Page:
If elected, Mitt Romney vows to “end” it.
If re-elected, Barack Obama says he’s “open to amending” it.
But regardless of who wins the presidency next month, conscientious voters need to know this: Obamacare is already costing taxpayers lots of money, and within the next few months it will cost millions of dollars more.
It’s bad enough that President Obama’s “if you like your Doctor, you can keep your Doctor”promise has proven false. And it’s bad enough that his promise to “bend the healthcare cost curve downward” has proven to be fictitious, as well (according to MIT Economist Jonathan Gruber prices for private insurance will likely increase 30% by 2016 – this, despite Gruber’s support of the President’s claims in 2009).
Now, state governments are spending taxpayer-funded time and resources figuring out how to comply with the federal mandates. The Obamacare law has imposed a deadline of November 16th, whereby the states must explain to the U.S. Department of Health and Human Services what they intend to do about the establishment of their respective “healthcare exchanges” – the government organized group of standardized health insurance plans from which citizens private citizens and organizations will be permitted to purchase health plans – and the states are deciding now how to proceed.
According to the law, each state can choose one of three options when it comes to setting up an exchange: A) the state can establish an exchange on its own; B) the state can let the federal government set up an exchange on the state’s behalf; or C) the state can choose a “hybrid” approach, and co-mingle both state and federal authorities and resources and produce an exchange together.
Back in August of this year, members of the U.S. House of Representatives heard testimony about the exchanges from Michael Cannon, Director of Health Policy Studies at the Cato Institute. Cannon noted at the time that, given the way the Obamacare law is written, the sitting Secretary of Health and Human Services (whomever that happens to be at any given time) has broad authority to impose requirements and restrictions on a “state exchange,” regardless of whether the individual state government constructs the exchange or if the federal government does it for the state. In cases where a state seeks to set up an exchange, the federal government will ultimately determine which health insurance plans will be “allowed” to be bought and sold in that state, and what those health insurance plans will cover.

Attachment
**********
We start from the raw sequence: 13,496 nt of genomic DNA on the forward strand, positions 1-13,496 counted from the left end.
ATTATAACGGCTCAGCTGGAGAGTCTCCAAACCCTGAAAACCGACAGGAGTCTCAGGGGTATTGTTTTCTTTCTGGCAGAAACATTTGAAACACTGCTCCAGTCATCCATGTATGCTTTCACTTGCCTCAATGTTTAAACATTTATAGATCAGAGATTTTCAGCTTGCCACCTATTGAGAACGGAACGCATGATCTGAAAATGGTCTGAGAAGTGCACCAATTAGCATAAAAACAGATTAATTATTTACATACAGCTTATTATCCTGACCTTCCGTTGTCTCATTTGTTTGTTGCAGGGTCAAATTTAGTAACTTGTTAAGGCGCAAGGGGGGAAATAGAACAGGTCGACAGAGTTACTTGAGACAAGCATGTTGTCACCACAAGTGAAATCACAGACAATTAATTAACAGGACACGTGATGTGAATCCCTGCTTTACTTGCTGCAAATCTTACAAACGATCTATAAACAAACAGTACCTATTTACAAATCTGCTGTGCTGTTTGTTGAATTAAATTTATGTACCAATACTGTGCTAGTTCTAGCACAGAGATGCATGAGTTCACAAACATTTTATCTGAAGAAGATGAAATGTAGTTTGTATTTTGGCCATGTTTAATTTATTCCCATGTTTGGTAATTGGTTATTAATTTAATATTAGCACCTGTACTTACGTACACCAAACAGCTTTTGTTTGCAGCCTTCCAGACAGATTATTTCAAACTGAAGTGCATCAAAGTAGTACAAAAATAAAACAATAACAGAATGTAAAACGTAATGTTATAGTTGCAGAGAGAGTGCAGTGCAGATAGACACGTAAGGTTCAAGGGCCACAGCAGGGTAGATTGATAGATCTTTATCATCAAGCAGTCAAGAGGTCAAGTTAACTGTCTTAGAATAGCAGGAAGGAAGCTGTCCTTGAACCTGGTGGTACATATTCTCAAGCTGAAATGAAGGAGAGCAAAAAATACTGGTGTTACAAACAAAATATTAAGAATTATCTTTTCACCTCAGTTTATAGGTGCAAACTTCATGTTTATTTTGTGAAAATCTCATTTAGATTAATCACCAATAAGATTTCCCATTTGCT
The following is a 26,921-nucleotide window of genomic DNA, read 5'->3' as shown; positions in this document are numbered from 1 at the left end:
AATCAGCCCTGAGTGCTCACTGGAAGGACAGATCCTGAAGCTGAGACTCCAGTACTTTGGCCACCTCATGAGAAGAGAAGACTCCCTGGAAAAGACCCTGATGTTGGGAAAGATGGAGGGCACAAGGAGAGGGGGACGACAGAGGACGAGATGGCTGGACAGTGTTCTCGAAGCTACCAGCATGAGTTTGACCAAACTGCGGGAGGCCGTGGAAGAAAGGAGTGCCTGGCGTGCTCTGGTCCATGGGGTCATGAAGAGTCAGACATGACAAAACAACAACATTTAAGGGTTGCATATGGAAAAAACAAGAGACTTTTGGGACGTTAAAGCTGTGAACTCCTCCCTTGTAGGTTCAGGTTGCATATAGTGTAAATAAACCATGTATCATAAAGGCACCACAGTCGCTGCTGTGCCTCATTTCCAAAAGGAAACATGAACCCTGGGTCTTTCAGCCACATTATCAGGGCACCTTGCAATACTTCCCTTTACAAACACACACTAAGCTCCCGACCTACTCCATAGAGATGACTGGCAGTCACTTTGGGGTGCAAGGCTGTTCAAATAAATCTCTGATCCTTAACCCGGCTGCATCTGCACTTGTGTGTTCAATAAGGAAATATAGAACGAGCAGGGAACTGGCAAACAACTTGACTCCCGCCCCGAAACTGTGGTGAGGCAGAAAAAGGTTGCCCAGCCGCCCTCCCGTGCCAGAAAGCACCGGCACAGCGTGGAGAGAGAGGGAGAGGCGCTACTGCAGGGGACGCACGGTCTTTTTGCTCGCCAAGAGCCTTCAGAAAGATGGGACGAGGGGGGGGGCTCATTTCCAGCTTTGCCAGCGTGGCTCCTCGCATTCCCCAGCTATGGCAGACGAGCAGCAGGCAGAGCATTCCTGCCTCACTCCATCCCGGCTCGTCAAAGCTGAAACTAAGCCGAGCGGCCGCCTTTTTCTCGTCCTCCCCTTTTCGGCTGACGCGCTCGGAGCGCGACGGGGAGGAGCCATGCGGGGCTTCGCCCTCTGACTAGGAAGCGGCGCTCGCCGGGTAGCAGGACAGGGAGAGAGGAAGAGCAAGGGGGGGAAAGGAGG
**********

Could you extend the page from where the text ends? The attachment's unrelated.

Cannon spelled-out this reality in no uncertain terms: “If what you want is a federally run health insurance exchange in your state – a government agency controlling the private health insurance market – if what you want is the federal government to control your state, the best thing you can do is establish an exchange” he told the congressional members. He also noted that once a state makes the overture towards creating an exchange, there is probably no turning back on that decision, legally speaking; the state at that point will have forfeited its sovereignty and will likely not regain it.
For states that don’t want a “federally run health insurance exchange,” Cannon had a fascinating suggestion: don’t do anything. “If the state does not establish an exchange then there might not be an exchange at all” Cannon noted. The reason for this is simply because Congress never approved any funding for the state health insurance exchanges, and given how politically unpopular Obamacare is today, Congress probably won’t approve any such funding for the foreseeable future.
Meanwhile, state government officials are consulting with outside “experts,” and each other, in hopes of determining how to proceed. Just last week, a task force selected by Idaho Governor Butch Otter met and heard over six hours of testimony from both private consultants, and officials from other states.
Bruce Greenstein, secretary of the Louisiana Department of Health and Hospitals, told the Idaho task force that Louisiana has chosen not to create its own exchange.“There is really no way to effectively estimate the state’s costs for creating an exchange and the provisions in the law are vague,” he said. His associate, Carol Steckel, added that “we view this law as a ‘one size fits all’ effort that cannibalizes the private insurance markets. It doesn’t work for us here in Louisiana.”
Jonathan Hurst, a policy advisor to Texas Governor Rick Perry, described the insurance exchange mandate as a “logistical and administrative nightmare,” and noted that “90 percent of the rules that will govern these things have yet to be written” (the hastily drafted Obamacare law makes reference to “future rules” that haven’t been established yet). Hurst said that Texas is not pursuing a state exchange, noting that there are “too many risks and unknowns” in the law, and a state that pursues an exchange today could be held liable for violating rules that will be established sometime later.
Perhaps most striking was the testimony heard in Idaho from representatives of KPMG, the global accounting and professional services firm. Hired by Idaho to research the costs of creating a state exchange, KPMG reported the price to be approximately $77 million to design and implement the exchange, with recurring operational costs estimated to be $10 million annually.
When asked by one of the Idaho task force members what the state would get in return for this estimated $77 million expenditure, KPMG representative Andrew Gottschalk was vague: “It’s hard to explain exactly what you get…It’s hardware, it’s software, there’s infrastructure, there’s people and staffing” he stated. “There would likely be a call center. It’s all kinds of things… there’s a lot of stuff….but it’s hard to be specific.”
But there are two things we can be specific about. As states spend taxpayer dollars crafting programs and plans, the cost of healthcare continues rise.